History of DNA Databases

Every State in the nation has a statutory provision for the establishment of a DNA database that allows for the collection of DNA profiles from offenders convicted of certain crimes. CODIS ("Combined DNA Index System") is a computer software program that enables State, local, and national law enforcement crime laboratories to compare DNA profiles electronically, thereby linking serial crimes to each other and identifying suspects by matching DNA profiles from crime scene evidence with profiles from convicted offenders and arrestees.


The word "Index" in the CODIS name is not arbitrary. CODIS is designed to be a system of pointers to help United States crime laboratories compare and exchange DNA profiles. CODIS is not a criminal history database like the National Crime Information Center (NCIC). A record in the CODIS database, known as a CODIS profile, consists of a specimen identifier, an identifier for the laboratory responsible for the profile, and the results of the DNA analysis (known as the DNA profile). Other than the DNA profile, CODIS does not contain personal identifying information such as names, dates of birth, and social security numbers.

CODIS Indices

In its original form, CODIS consisted of two indices: the Forensic Index and the Convicted Offender Index. The Forensic Index contains evidentiary profiles developed from biological material such as semen, saliva, or blood found at crime scenes. The Convicted Offender Index contains profiles of individuals convicted of crimes specified by State laws. All 50 states have passed DNA legislation authorizing the collection of DNA profiles from certain convicted offenders for submission to CODIS.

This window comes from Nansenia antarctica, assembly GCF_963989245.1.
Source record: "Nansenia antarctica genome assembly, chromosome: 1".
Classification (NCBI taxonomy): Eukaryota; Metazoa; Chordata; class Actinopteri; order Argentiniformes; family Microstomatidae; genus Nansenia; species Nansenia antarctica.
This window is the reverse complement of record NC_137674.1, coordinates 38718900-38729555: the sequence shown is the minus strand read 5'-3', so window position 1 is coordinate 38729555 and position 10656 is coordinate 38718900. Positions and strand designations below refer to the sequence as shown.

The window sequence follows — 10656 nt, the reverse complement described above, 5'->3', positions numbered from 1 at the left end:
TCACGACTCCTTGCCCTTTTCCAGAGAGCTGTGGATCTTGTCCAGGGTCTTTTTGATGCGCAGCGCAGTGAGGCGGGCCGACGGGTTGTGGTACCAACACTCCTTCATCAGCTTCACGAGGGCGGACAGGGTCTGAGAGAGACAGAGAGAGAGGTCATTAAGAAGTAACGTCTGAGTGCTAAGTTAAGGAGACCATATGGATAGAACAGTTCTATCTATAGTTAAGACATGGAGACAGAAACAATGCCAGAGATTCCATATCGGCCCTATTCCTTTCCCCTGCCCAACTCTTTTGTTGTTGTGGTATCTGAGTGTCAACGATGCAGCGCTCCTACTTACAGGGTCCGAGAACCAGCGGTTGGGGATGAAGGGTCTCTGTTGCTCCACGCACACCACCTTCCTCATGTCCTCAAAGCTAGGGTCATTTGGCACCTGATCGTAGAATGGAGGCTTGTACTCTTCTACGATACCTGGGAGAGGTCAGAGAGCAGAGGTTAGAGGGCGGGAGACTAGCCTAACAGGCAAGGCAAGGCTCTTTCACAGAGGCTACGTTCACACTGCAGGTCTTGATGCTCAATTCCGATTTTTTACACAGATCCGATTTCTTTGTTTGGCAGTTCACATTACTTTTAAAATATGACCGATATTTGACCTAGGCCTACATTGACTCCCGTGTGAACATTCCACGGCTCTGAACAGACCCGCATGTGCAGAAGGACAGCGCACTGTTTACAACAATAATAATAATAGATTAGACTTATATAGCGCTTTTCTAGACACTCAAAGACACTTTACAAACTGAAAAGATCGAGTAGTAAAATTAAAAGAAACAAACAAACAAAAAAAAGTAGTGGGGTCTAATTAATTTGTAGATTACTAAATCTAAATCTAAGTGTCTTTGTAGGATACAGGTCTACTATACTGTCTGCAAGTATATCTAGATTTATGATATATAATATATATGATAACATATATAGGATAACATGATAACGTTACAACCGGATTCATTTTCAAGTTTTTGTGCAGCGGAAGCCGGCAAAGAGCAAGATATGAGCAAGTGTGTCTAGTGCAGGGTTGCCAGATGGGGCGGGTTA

In recent years, CODIS has added new indices: the Arrestee Index, the Missing or Unidentified Persons Index, and the Missing Persons Reference Index. CODIS automatically searches across these indices for a potential match to aid criminal investigations of crimes from which unknown biological evidence has been recovered. It is important to note that if a hit is obtained from a convicted offender or arrestee sample, the hit is typically used as probable cause to obtain an additional DNA sample from that suspect so that the match can be confirmed by the crime laboratory before an arrest is made.


The National DNA Index (NDIS) contains over 9,110,007 offender profiles ans 346,613 forensic profiles as of November 2010. Ultimately, the success of the the CODIS program will be measured by the crimes it helps to solve. CODIS' primary metric, the "Investigations Aided," tracks the number of criminal investigations where CODIS has added value to the investigative process. As of November 2010, CODIS has produced over 130,900 hits assisting in more than 127,600 investigations.

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